This child of innocence, represents the harrowing plight of every child living under damning occupation, or under circumstances where they are willfully deprived of the ethical right to aspire unto adulthood with the dignity of humanism, and with unconditional access to the enhancement of hope, learning and survival.

This year marks the 80th anniversary of Anne Frank’s birth. We could begin by questioning what might have become of the terrified Palestinian child pictured above.

Is she alive?

Does she have any pencil or paper to write her diary?

If Anne Frank were alive today, she would have given a conscientious resonance to the outrage: `NEVER AGAIN’!

— Dom Martin

Breaking the silence on Israeli war crimes

Breaking the Silence on Israeli War Crimes
The Johnny Procedure

Like the ghost of Hamlet’s father, the evil spirit of the Gaza War refuses to leave us in peace. This week it came back to disturb the tranquility of the chiefs of the state and the army.

“Breaking the Silence”, a group of courageous former combat soldiers, published a report comprising the testimonies of 30 Gaza War fighters. A hard-hitting report about actions that may be considered war crimes.

The generals went automatically into denial mode. Why don’t the soldiers disclose their identity, they asked innocently. Why do they obscure their faces in the video testimonies? Why do they hide their names and units?

How can we be sure that they are not actors reading a text prepared for them by the enemies of Israel? How do we know that this organization is not manipulated by foreigners, who finance their actions? And anyhow, how do we know that they are not lying out of spite?

One can answer with a Hebrew adage: “It has the feel of Truth”. Anyone who has ever been a combat soldier in war, whatever war, recognizes at once the truth in these reports. Each of them has met a soldier who is not ready to return home without an X on his gun showing that he killed at least one enemy. (One such person appears in my book “The Other Side of the Coin”, which was written 60 years ago and published in English last year as the second part of “1948: A soldier’s Tale”.) We have been there.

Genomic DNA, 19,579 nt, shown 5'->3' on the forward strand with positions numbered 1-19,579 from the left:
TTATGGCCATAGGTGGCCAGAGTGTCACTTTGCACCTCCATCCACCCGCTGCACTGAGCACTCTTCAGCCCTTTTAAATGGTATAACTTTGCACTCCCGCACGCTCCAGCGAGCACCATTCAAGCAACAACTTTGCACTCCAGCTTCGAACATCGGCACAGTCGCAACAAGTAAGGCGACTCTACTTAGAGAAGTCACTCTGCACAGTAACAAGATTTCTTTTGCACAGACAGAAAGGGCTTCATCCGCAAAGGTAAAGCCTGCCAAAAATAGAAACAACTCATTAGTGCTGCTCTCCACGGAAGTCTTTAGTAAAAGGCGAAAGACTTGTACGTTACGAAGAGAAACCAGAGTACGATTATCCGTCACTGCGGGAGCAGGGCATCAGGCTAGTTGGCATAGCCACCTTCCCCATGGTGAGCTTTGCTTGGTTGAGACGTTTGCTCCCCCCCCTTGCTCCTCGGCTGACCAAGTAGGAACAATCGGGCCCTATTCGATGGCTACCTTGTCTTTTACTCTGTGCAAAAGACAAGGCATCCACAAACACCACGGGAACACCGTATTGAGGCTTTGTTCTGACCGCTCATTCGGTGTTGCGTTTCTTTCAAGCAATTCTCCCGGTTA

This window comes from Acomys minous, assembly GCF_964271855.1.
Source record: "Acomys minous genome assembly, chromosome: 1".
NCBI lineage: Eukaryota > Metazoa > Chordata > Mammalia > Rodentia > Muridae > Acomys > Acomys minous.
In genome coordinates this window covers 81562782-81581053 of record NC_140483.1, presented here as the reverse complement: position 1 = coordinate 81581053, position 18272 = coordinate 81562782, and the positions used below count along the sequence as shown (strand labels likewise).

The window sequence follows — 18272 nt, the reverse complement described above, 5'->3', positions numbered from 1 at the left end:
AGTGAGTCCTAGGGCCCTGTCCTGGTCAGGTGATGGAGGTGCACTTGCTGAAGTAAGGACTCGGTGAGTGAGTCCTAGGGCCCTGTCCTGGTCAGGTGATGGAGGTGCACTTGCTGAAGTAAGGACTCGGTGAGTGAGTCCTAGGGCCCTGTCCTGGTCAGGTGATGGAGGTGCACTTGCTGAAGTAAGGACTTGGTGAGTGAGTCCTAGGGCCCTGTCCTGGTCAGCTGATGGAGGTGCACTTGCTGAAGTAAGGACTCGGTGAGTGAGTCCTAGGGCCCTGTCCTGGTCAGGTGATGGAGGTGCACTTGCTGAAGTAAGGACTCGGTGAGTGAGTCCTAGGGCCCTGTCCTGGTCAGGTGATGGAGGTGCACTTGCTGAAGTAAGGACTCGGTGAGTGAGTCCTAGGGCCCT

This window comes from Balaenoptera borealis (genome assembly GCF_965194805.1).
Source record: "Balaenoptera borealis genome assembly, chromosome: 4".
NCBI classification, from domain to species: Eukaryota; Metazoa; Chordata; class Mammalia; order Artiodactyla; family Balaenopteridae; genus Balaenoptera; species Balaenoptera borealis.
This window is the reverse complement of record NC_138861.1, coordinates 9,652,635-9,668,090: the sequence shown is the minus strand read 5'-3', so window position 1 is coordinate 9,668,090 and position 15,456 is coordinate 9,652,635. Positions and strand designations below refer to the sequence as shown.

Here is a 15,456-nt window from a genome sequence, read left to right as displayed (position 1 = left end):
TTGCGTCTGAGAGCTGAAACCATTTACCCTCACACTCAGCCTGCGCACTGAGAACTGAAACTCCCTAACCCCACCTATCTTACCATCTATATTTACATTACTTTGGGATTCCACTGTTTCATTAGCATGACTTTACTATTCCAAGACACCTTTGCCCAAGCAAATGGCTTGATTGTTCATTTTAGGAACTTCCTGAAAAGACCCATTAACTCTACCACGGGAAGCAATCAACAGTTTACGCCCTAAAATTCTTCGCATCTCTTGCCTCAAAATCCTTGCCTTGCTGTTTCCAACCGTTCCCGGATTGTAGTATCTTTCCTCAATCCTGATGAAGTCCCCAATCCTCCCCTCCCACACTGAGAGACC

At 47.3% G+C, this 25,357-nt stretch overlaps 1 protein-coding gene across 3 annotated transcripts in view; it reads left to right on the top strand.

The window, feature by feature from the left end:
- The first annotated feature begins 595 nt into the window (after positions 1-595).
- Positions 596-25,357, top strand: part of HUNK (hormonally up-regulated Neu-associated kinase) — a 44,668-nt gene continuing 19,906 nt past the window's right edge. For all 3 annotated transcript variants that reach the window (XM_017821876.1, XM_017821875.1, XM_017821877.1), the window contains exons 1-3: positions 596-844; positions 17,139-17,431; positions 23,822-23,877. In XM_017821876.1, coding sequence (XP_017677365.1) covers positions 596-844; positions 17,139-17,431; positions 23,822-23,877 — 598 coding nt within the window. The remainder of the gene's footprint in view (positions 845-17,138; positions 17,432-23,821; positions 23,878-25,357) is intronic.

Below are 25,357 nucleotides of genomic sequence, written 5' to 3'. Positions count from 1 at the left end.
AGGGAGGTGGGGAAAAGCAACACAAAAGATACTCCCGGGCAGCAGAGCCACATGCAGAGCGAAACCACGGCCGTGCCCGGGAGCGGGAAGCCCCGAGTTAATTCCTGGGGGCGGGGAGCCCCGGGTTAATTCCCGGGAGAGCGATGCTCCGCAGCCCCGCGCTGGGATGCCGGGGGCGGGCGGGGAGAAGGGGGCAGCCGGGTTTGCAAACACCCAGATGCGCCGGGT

The testimonies about the use of phosphorus, about massive bombardment of buildings, about “the neighbor procedure” (using civilians as human shields), about killing “everything that moves”, about the use of all methods to avoid casualties on our side – all these corroborate earlier testimonies about the Gaza War, there can be no reasonable doubt about their authenticity. I learned from the report that the “neighbor procedure” is now called “Johnny procedure”, God knows why Johnny and not Ahmad.

The height of hypocrisy is reached by the generals with their demand that the soldiers come forward and lodge their complaints with their commanders, so that the army can investigate them through the proper channels.

First of all, we have already seen the farce of the army investigating itself.

Second, and this is the main point: only a person intent on becoming a martyr would do so. A solder in a combat unit is a part of a tightly knit group whose highest principle is loyalty to comrades and whose commandment is “Thou shalt not squeal!” If he discloses questionable acts he has witnessed, he will be considered a traitor and ostracized. His life will become hell. He knows that all his superiors, from squad leader right up to division commander, will persecute him.

This call to go through “official channels” is a vile method of the generals – members of the General Staff, Army Spokesmen, Army Lawyers – to divert the discussion from the accusations themselves to the identity of the witnesses. No less despicable are the tin soldiers called “military correspondents”, who collaborate with them.

* * *

BUT BEFORE accusing the soldiers who committed the acts described in the testimonies, one has to ask whether the decision to start the war did not itself lead inevitably to the crimes.